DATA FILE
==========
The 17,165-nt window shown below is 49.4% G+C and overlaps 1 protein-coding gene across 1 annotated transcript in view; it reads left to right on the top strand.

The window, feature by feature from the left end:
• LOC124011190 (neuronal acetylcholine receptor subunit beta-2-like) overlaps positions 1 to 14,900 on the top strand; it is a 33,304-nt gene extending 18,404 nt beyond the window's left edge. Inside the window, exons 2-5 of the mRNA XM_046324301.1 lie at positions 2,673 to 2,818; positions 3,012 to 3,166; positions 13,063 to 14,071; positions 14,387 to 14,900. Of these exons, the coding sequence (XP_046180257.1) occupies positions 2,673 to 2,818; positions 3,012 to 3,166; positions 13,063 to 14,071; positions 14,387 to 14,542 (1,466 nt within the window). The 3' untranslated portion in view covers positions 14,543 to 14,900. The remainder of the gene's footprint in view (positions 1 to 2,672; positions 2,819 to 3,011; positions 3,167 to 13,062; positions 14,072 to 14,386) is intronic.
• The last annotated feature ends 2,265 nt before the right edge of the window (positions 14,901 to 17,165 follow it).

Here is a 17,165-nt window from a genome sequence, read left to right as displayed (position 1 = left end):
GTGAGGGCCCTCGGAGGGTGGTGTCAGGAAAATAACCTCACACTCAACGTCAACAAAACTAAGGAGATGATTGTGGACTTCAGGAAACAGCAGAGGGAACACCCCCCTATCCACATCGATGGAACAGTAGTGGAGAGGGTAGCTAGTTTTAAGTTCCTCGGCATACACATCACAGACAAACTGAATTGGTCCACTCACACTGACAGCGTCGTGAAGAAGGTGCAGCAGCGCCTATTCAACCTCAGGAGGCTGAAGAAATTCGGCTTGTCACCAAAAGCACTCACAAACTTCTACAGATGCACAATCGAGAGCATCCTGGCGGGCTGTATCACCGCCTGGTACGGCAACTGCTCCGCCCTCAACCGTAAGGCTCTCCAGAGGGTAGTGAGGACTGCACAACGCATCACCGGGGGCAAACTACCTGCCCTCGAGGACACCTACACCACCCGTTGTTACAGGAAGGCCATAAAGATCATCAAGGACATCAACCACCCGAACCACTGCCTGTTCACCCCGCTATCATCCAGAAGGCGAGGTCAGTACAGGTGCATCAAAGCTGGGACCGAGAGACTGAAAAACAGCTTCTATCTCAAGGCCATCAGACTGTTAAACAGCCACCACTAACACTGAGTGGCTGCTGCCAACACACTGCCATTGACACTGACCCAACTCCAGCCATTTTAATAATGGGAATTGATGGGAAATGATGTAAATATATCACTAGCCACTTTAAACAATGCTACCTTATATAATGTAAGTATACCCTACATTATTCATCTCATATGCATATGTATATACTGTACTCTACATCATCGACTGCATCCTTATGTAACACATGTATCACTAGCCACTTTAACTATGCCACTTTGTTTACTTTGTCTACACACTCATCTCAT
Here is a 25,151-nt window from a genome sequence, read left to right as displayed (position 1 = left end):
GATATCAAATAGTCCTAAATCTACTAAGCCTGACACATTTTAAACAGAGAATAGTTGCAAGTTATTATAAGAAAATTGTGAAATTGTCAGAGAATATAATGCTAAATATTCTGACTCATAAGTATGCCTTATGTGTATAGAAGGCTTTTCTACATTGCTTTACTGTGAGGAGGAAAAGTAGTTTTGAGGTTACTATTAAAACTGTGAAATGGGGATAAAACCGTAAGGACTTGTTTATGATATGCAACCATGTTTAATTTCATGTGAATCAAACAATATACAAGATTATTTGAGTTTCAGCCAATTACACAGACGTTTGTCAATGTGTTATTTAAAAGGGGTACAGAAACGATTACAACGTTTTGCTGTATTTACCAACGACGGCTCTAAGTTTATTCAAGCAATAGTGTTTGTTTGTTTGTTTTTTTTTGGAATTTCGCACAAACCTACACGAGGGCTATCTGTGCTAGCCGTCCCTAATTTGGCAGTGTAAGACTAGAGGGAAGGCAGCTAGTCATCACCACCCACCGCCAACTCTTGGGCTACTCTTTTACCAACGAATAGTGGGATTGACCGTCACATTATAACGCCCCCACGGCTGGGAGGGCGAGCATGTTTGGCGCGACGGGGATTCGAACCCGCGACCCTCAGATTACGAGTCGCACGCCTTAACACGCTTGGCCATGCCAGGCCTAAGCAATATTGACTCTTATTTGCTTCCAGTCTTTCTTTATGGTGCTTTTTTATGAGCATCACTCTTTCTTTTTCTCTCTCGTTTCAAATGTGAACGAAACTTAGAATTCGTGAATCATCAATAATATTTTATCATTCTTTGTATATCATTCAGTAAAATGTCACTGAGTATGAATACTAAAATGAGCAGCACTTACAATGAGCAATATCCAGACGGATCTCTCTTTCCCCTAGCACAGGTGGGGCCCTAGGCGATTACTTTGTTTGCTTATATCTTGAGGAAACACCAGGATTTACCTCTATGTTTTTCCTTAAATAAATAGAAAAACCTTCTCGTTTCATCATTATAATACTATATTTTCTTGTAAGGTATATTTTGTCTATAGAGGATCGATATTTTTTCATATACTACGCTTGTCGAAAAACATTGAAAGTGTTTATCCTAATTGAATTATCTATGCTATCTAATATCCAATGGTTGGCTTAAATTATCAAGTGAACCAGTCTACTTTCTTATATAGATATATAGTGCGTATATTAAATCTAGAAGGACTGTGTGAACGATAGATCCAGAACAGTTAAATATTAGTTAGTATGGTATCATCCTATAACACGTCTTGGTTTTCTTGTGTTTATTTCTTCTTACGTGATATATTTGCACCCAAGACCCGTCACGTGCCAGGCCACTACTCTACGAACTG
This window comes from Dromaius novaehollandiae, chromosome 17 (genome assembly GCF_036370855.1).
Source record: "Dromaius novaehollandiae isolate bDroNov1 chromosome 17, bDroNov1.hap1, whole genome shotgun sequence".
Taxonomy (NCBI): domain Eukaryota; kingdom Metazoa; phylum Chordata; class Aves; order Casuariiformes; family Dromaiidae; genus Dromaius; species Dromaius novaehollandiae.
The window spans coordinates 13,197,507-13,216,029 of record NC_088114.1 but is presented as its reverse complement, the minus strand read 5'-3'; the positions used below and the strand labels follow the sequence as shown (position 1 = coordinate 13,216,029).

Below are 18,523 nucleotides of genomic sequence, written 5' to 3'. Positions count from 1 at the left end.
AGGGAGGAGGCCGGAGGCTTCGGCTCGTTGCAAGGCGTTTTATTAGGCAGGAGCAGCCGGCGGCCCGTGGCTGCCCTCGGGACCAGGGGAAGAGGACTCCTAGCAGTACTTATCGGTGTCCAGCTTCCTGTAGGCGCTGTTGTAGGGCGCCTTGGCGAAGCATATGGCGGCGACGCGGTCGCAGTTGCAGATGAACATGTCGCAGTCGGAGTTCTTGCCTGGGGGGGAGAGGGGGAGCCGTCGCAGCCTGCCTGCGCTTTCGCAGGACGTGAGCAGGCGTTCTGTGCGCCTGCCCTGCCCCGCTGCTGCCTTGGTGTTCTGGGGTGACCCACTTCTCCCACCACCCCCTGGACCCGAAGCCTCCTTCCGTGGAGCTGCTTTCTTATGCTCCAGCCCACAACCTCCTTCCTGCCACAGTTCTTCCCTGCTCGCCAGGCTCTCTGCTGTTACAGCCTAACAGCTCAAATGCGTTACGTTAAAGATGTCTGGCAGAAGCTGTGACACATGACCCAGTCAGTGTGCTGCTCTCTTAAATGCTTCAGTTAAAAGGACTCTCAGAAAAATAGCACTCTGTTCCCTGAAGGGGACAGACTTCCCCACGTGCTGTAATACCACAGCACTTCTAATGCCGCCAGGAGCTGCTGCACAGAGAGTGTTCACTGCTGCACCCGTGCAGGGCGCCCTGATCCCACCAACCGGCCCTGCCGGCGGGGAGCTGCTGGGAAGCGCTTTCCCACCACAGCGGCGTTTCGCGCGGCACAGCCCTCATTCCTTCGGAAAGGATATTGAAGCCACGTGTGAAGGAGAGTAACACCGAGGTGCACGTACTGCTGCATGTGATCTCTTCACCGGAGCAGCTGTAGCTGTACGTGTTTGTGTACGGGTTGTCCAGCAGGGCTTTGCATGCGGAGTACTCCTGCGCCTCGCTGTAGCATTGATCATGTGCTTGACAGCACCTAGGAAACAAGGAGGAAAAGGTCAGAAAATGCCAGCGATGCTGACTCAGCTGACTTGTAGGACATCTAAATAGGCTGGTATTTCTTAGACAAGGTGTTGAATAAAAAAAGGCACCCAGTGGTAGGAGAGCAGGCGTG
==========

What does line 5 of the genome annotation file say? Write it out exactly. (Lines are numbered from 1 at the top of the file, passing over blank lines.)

Here is a 17,165-nt window from a genome sequence, read left to right as displayed (position 1 = left end):